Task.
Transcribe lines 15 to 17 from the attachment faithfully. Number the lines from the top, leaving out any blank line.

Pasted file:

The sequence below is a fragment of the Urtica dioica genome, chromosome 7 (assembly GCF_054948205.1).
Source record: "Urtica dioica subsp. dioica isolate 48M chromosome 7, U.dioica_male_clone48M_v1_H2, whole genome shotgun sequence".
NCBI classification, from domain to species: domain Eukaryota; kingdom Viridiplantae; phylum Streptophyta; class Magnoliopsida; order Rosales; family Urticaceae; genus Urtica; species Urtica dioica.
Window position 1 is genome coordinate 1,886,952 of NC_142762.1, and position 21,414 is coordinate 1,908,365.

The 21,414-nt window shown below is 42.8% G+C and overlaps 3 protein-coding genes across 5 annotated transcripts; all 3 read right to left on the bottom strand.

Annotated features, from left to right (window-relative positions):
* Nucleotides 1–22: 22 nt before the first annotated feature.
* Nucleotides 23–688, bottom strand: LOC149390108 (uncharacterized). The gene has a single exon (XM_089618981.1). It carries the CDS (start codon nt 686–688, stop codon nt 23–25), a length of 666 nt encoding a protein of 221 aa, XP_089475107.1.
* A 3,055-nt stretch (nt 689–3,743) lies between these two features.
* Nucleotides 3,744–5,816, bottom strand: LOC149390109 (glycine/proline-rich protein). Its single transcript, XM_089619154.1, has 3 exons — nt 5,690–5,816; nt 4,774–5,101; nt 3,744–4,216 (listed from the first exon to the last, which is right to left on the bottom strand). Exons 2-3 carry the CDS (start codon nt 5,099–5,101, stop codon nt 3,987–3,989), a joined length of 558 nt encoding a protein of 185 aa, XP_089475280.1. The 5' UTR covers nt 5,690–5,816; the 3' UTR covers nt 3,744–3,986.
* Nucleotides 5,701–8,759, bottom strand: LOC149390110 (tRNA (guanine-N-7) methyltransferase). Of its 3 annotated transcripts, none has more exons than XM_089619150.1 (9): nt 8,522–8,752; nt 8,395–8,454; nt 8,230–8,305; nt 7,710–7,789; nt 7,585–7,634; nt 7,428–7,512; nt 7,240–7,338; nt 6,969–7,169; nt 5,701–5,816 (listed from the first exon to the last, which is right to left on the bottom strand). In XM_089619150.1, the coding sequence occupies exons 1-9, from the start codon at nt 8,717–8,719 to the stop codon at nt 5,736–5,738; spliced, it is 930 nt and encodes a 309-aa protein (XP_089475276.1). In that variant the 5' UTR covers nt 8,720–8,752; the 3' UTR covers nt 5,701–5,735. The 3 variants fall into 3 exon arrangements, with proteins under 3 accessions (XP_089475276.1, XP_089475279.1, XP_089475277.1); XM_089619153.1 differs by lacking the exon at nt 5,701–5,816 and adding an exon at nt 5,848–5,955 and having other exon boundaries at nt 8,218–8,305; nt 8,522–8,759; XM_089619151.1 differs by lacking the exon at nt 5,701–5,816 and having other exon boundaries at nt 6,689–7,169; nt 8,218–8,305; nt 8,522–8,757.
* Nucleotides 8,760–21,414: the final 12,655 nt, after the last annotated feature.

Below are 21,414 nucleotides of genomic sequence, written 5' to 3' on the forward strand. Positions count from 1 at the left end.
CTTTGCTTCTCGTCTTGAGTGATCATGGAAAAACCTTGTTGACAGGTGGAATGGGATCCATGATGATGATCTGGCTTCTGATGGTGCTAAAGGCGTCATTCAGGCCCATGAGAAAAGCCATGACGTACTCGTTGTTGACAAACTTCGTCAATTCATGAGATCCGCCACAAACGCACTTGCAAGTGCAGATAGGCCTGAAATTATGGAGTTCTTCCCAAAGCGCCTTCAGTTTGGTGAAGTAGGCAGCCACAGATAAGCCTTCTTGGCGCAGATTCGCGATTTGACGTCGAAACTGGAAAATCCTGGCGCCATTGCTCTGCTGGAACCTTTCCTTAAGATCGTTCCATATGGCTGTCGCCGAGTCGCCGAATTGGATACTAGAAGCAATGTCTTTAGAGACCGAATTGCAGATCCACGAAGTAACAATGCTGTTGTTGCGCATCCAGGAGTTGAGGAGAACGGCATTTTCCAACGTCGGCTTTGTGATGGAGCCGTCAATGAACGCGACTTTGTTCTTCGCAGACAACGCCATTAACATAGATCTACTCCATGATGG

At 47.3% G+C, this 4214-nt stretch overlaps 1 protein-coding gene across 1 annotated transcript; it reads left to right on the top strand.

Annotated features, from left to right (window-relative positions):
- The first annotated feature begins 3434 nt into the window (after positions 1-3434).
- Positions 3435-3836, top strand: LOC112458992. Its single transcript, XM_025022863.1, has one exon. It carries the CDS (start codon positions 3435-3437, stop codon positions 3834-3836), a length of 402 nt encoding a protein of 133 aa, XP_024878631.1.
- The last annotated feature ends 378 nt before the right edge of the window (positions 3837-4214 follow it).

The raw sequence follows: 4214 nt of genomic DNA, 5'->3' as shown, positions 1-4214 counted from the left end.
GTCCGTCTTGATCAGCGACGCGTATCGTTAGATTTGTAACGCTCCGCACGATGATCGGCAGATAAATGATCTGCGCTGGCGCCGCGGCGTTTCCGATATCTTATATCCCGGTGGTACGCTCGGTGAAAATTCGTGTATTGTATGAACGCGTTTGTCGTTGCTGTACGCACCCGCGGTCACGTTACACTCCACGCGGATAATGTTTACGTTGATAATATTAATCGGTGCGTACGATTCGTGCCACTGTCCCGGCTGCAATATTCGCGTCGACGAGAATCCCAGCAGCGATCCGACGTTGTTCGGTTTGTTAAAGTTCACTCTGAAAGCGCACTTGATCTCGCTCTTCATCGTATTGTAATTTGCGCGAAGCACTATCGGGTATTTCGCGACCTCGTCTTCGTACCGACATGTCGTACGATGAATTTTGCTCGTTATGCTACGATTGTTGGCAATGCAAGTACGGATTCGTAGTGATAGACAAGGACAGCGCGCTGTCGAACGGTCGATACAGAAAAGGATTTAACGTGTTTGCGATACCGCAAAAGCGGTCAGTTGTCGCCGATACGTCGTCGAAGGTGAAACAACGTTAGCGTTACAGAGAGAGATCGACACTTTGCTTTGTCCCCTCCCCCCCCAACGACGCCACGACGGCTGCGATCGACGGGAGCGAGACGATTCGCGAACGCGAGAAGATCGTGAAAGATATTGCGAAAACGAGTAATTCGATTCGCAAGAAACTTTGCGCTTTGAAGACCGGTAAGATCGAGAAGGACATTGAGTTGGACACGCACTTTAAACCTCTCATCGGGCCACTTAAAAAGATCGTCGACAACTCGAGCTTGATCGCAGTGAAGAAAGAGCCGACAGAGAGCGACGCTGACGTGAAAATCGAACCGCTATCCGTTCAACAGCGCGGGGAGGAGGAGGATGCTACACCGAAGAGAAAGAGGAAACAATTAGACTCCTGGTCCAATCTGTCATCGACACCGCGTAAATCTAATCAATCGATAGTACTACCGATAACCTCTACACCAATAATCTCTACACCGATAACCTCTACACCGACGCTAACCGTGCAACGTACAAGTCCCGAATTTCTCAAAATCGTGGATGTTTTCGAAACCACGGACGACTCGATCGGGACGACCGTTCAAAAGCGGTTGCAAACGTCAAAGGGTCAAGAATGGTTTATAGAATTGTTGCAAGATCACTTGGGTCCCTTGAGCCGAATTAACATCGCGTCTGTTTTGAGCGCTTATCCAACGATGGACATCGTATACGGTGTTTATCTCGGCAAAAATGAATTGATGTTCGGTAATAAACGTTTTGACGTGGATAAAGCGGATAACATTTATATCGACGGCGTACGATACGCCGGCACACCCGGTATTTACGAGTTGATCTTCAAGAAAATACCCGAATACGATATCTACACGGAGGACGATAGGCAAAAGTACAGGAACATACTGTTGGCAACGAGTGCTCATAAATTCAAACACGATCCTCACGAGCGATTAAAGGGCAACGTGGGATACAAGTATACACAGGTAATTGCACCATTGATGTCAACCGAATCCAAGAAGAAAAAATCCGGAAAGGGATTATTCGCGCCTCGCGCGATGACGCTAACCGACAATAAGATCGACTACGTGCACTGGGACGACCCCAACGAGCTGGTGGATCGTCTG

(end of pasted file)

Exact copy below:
At 47.3% G+C, this 4214-nt stretch overlaps 1 protein-coding gene across 1 annotated transcript; it reads left to right on the top strand.

Annotated features, from left to right (window-relative positions):
- The first annotated feature begins 3434 nt into the window (after positions 1-3434).